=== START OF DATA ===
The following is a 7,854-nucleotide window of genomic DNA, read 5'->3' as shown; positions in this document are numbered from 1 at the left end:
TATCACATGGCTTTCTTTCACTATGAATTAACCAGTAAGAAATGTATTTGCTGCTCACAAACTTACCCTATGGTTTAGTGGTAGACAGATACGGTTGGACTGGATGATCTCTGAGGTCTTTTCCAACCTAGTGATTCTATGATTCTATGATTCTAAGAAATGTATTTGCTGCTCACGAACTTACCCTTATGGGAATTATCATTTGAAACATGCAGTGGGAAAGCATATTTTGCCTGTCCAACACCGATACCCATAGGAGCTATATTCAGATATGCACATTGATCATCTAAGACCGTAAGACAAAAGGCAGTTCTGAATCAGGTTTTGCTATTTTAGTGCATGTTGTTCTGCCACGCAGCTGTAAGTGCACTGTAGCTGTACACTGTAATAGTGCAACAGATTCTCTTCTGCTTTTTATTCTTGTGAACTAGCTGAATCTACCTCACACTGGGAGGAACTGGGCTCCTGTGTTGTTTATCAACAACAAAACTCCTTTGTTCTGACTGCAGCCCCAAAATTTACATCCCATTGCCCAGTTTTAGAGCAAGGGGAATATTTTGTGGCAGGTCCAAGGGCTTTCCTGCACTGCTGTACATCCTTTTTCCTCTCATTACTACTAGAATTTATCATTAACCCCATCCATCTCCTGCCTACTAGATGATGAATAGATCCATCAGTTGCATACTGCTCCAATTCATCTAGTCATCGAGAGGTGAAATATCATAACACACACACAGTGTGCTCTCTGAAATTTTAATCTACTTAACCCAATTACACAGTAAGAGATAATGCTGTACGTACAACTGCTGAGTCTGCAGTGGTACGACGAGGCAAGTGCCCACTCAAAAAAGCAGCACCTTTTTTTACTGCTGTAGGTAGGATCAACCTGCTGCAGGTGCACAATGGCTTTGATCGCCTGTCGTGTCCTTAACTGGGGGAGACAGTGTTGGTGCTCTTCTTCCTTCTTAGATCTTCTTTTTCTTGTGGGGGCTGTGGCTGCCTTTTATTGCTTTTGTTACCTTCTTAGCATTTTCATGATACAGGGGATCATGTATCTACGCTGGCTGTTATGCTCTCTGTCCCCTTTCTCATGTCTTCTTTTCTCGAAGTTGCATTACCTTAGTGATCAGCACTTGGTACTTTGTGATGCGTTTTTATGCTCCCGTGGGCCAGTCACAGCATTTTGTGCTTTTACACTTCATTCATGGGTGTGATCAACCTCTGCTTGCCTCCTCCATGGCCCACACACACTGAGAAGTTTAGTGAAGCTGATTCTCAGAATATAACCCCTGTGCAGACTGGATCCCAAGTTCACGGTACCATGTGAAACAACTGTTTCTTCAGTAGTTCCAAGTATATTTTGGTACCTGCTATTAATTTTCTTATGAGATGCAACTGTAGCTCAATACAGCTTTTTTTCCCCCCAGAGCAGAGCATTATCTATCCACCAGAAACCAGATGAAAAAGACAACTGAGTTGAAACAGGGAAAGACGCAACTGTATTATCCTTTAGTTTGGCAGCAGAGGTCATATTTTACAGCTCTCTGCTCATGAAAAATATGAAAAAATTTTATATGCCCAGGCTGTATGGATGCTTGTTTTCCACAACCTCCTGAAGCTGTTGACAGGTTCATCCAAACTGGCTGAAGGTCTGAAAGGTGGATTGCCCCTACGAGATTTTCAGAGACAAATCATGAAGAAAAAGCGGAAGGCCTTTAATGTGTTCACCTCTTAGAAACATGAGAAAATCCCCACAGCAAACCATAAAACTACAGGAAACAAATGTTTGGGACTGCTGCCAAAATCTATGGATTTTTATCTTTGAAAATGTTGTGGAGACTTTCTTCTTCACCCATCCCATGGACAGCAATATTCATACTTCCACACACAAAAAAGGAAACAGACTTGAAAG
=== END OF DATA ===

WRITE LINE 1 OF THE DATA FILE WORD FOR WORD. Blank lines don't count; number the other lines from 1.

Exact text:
The following is a 7,854-nucleotide window of genomic DNA, read 5'->3' as shown; positions in this document are numbered from 1 at the left end: